Medical Malpractice and Statute of Limitations

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The statute of limitations with respect to medical malpractice cases can be complex and difficult to calculate. Not only do the laws differ from state to state, time limitations change according to type of injury and whether the claim involves a governmental entity. There can also be various exceptions according to the age of the plaintiff.

The statute of limitations is defined as, -an enactment in a common law legal system that sets the maximum time after an event that legal proceedings based on that event may be initiated.- In other words, the time period between when the injury or wrongful death happened until the final date when a medical malpractice attorney can file the suit.

Always obtain a legal consultation with a personal injury attorney who specializes in medical malpractice law as soon as you suspect you may have a case. If the statute of limitations expires before your medical malpractice suit is filed, the case can be dismissed. If this happens you will have no recourse or means to sue for current injuries or even for future problems that may result for the remainder of your life.

The period of time during which a medical malpractice suit must be filed usually begins with the date of harm. This becomes day one. However, sometimes the injury does not become apparent for days, weeks, months or even years after it happened. In such situations, the statute of limitations could begin running the day the injury was discovered.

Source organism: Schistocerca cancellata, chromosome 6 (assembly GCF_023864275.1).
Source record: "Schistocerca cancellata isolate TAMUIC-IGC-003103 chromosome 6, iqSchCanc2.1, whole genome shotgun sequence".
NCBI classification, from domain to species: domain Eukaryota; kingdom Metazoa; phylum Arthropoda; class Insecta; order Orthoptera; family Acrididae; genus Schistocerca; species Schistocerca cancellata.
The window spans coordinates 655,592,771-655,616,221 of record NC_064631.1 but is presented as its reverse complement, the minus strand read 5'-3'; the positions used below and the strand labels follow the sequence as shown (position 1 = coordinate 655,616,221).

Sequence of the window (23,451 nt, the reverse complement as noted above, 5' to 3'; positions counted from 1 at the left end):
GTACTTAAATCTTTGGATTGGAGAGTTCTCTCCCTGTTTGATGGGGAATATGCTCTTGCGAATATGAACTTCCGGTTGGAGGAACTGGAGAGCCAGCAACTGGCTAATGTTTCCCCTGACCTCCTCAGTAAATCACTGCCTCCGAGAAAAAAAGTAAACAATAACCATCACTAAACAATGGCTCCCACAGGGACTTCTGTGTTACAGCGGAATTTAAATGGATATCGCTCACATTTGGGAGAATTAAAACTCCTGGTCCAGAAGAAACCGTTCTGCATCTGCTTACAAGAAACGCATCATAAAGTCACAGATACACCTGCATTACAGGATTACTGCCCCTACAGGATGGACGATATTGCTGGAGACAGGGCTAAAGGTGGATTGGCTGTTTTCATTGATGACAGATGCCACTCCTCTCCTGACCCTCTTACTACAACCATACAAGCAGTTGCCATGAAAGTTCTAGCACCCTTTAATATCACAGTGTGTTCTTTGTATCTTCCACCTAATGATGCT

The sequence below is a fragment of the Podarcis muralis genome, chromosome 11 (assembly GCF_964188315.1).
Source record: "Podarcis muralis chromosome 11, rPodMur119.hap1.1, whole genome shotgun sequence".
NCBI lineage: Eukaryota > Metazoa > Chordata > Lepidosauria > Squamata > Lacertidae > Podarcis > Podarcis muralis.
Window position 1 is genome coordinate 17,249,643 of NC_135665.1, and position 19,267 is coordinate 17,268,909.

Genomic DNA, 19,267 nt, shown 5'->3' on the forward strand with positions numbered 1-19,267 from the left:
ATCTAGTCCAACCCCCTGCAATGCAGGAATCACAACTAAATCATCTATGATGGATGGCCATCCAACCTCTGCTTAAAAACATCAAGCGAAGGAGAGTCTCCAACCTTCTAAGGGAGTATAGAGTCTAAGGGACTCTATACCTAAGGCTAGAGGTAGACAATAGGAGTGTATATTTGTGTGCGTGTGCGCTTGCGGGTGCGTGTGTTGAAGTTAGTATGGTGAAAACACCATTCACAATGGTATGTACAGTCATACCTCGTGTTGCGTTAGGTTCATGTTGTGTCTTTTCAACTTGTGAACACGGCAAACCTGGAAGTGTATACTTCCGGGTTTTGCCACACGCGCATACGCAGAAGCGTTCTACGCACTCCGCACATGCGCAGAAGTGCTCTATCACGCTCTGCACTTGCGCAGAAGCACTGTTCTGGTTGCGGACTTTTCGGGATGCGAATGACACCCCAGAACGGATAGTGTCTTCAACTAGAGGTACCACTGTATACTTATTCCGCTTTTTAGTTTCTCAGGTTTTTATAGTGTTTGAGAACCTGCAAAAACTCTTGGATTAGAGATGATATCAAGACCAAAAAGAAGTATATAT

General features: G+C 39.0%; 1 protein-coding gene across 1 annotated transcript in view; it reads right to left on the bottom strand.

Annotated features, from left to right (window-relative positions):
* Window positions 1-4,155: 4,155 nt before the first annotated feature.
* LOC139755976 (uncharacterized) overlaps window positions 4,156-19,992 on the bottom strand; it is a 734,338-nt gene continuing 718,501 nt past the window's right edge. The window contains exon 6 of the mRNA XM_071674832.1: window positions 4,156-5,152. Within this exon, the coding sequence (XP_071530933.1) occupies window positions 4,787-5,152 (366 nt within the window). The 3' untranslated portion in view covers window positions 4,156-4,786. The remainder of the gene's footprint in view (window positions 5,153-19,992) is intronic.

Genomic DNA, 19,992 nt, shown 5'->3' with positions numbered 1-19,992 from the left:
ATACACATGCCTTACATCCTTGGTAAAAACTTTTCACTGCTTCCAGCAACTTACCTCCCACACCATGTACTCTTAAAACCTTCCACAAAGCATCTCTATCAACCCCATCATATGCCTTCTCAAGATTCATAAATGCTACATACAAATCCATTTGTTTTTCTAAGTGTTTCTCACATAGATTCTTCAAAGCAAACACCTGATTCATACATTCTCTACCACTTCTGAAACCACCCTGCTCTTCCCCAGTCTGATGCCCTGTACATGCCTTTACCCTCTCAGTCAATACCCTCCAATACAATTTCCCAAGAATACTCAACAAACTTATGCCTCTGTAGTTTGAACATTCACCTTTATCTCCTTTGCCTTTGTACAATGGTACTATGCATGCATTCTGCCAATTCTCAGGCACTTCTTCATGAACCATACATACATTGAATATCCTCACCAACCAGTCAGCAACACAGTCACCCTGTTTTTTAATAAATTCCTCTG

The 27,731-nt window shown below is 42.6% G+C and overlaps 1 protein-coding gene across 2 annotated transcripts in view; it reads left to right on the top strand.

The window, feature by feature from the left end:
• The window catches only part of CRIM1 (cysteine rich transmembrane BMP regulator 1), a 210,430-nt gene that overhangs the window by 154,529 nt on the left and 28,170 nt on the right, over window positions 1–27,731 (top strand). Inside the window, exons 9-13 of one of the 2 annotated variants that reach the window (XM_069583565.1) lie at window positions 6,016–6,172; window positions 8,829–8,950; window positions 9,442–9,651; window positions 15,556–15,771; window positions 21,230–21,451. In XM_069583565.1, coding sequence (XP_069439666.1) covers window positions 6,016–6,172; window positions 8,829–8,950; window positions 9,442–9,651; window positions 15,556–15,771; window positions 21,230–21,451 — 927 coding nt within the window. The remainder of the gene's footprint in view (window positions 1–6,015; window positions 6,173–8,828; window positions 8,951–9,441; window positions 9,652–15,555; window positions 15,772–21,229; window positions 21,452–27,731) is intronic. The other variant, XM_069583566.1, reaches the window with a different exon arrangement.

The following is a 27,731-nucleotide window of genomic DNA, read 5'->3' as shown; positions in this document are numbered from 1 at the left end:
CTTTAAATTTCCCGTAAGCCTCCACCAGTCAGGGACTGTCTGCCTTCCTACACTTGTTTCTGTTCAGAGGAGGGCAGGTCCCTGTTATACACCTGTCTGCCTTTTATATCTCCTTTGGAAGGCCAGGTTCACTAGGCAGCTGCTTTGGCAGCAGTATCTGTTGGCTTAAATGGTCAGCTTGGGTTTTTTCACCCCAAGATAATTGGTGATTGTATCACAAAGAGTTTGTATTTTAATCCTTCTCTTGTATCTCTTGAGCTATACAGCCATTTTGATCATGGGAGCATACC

For medical malpractice lawsuits brought against health care providers in California, the statute of limitations is filed within three years after the date of the injury, or -one year after the plaintiff discovers, or should have discovered, the injury, whichever occurs first.-

There are exceptions to this rule, the first regarding claims based on a foreign object left inside the injured person’s body (such as surgical scissors or gauze) In these cases the statute of limitations day one begins when the person discovers, or should have discovered, the foreign object. Another exception addresses cases involving minor children under the age of six. For a minor under six, the case must be filed within three years of the date of injury or before the child’s eighth birthday, whichever is the longer amount of time.

R. Klettke is a freelance writer. He writes about personal injury and medical malpractice law and other matters of jurisprudence.

Note: This article is not intended to provide legal advice upon which you should rely in making any decisions regarding the instituting or prosecuting of a legal claim. Laws and rules relating to the bringing of a claim vary widely from state to state. You should always contact a personal injury attorney to obtain information as to the rules and the laws pertaining to any claim you might have.

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